fl. 1550-1571 Pedro de Tobar was younger brother of Francisco de Tobar (below). After his education by Pedro Ponce de Leon, he appears to have been ordained into the Catholic Church. (Notable Deaf Persons, p.102-103.)
fl. 1550-1578 Francisco de Tobar was the eldest son born to Juan de Velasco, Marquis of Berlanga, in the house of Tobar in Spain. His brother Pedro (above) was also deaf, and some sources claim a third deaf brother, Enrique, and either one or two deaf sisters. Francisco and Pedro were among the earliest known deaf persons to be educated, when Pedro Ponce de Leon taught them. The purpose of this education was to allow Francisco to inherit his father's titles, otherwise barred to deaf people at the time. (Notable Deaf Persons, p.102-103.)
1570-? Edward Bone, deaf from infancy; became a servant to a hearing man and apparently communicated with his master in a kind of signed English. Despite his lack of speech, he could make himself generally understood by other hearing people also. He would sign vigorously whenever he encountered John Kempe (below), another deaf man who lived nearby.
fl. 1575 Gaspar de Gurrea was the deaf son of the highest judge of Aragon, Spain, and a pupil of Pedro Ponce de Leon.
fl. 1576 Thomas Filsby, a "deaf and dumb" man, is recorded in the parish book of St. Martin's Church, Leicester, England, as marrying Ursula Russel (hearing) by using sign language. (American Annals of the Deaf and Dumb, v.10 no.4, October 1858, p.250).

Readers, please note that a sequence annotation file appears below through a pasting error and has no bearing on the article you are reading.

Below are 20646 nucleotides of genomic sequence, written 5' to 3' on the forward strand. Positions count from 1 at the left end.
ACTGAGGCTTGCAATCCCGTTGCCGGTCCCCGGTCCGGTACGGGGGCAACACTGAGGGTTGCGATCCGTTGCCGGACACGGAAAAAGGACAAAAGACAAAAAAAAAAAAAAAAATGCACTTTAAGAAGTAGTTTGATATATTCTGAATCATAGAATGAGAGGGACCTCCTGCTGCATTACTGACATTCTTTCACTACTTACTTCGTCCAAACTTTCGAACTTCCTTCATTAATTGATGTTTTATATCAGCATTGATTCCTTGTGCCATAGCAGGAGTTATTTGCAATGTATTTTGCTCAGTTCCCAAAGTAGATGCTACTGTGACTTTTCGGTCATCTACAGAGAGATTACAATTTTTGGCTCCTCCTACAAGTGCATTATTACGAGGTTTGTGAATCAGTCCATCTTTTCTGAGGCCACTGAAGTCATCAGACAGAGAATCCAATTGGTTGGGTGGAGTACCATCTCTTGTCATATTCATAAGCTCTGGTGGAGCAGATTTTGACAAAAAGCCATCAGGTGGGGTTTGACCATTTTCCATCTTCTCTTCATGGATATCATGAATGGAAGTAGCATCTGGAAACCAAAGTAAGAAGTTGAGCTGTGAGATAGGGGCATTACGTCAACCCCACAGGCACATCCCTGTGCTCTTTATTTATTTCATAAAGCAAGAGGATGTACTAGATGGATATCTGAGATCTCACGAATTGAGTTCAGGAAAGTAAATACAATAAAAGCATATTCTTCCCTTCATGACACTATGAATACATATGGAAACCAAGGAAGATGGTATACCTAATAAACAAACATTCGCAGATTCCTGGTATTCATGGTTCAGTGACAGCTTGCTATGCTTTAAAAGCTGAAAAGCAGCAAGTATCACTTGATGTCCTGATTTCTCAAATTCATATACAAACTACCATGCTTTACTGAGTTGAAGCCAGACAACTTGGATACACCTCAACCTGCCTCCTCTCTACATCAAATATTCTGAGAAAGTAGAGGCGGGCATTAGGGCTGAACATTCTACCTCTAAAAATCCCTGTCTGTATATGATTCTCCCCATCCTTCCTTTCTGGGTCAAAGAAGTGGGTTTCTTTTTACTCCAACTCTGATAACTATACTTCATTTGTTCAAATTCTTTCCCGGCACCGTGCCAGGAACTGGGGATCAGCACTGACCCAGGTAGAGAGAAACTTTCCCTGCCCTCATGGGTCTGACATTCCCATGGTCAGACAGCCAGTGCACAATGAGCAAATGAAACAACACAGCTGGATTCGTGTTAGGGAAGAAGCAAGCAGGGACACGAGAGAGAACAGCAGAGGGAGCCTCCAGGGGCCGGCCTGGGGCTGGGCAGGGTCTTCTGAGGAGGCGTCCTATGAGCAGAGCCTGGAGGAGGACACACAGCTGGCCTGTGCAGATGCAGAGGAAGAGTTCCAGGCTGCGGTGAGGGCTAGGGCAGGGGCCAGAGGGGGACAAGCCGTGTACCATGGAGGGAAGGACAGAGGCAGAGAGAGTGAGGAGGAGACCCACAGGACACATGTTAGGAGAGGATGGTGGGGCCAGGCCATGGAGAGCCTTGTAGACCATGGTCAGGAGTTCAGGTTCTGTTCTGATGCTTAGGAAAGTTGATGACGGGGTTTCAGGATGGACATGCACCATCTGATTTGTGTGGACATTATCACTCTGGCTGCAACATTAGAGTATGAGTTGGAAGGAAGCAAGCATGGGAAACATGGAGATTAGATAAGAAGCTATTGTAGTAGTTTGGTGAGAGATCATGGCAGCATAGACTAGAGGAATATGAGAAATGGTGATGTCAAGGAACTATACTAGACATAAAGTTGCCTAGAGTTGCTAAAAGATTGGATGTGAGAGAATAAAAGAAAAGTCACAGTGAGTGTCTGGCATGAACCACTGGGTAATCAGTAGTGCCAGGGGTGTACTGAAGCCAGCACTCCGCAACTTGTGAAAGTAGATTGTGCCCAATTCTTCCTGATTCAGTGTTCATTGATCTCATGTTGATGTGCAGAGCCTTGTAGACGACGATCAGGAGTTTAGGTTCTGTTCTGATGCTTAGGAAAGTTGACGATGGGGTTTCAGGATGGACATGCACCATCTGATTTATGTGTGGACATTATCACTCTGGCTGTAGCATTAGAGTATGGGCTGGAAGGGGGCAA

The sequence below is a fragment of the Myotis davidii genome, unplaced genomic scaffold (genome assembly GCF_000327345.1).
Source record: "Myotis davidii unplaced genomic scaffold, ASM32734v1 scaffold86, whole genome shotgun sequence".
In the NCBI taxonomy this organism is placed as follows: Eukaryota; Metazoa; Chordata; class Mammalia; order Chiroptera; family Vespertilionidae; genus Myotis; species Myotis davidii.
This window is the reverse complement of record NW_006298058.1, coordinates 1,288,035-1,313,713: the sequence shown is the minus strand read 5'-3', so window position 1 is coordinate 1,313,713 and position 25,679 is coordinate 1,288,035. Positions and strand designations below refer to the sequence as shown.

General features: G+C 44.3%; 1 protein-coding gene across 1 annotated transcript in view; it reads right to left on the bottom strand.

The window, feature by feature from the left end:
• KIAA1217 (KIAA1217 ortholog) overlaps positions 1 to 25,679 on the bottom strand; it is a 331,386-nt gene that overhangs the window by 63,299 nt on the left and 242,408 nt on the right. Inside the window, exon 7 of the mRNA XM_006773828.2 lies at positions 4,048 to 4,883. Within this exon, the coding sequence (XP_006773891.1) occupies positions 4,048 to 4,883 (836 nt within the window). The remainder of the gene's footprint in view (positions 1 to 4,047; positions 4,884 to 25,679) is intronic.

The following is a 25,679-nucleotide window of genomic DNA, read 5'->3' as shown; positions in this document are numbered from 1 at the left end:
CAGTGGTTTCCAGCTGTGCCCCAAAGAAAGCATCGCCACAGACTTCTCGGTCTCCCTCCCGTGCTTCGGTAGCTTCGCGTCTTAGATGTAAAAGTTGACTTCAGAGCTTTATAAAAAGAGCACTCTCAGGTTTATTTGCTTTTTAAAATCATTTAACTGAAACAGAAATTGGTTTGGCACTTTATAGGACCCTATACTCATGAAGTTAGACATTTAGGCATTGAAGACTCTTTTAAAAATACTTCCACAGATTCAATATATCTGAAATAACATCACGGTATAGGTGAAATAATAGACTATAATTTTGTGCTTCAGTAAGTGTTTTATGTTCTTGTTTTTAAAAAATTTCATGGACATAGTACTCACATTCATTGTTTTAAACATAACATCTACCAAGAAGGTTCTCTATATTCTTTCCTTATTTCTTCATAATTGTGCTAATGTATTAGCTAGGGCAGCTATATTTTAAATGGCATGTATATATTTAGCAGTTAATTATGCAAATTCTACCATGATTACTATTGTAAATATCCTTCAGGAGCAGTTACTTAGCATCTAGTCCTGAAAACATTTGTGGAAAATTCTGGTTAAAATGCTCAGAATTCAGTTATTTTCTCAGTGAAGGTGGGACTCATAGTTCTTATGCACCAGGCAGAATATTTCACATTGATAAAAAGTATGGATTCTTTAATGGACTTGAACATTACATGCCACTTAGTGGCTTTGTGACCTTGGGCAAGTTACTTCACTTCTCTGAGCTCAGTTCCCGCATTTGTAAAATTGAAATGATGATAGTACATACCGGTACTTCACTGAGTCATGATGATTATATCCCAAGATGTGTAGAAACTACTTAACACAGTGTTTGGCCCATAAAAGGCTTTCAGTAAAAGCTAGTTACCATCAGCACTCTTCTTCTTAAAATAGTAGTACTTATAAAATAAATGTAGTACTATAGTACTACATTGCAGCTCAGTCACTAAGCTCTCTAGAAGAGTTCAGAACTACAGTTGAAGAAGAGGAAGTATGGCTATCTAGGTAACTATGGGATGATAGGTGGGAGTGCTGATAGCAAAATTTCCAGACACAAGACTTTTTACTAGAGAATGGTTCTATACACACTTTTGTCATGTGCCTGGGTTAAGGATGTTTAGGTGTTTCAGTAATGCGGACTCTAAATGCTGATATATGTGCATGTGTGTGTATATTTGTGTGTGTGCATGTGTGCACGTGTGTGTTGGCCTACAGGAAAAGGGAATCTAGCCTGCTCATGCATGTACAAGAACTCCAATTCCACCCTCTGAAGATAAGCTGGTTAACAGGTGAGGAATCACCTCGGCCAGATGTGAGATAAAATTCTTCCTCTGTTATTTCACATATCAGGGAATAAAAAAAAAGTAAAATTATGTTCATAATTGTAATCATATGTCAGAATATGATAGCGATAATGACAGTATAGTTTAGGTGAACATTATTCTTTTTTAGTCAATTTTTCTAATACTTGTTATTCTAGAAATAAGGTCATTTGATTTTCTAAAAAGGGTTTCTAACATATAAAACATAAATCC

1578?-? John Kempe was a deaf friend of Edward Bone (above). Their vigorous conversations in sign language may be the earliest record of what is now British Sign Language, BSL. Bone and Kemp are recorded in A Survey of Cornwall by Richard Carew (1555-1620).
1585-1634 Hendrick Barentzoon Avercamp was born deaf in Amsterdam, The Netherlands. He became a painter noted for his oil landscapes. Also known as Hendrik van Campen (or van Kampen). Nicknamed "de Stom", "de Stomme" [mute] or "de Stomme van Kampen". Works include Winterlandschaft mit Eisbelustigung; other works hang in the Dresden Gallery and in galleries in Berlin, Rotterdam, and Antwerp as well as in private collections.
1524-1602 Antonio de Covarrubias y Leiva was a friend of the famous Greek-Spanish painter El Greco. Corvarrubias studied law at the University of Salamanca and became a noted jurist, antiquarian, philosopher, poet, humanist and Hellenist. He was ordained in 1581 and made a canon of Toledo Cathedral. He became very deaf in late life. El Greco painted him; this portrait is now in the Louvre.
fl. 1598 Hercule Sarti, from Ferrare, Italy, was born deaf and was raised knowing sign language. He became a painter and was nicknamed "Muet de Ficarolo". (Looking Back, p.78.)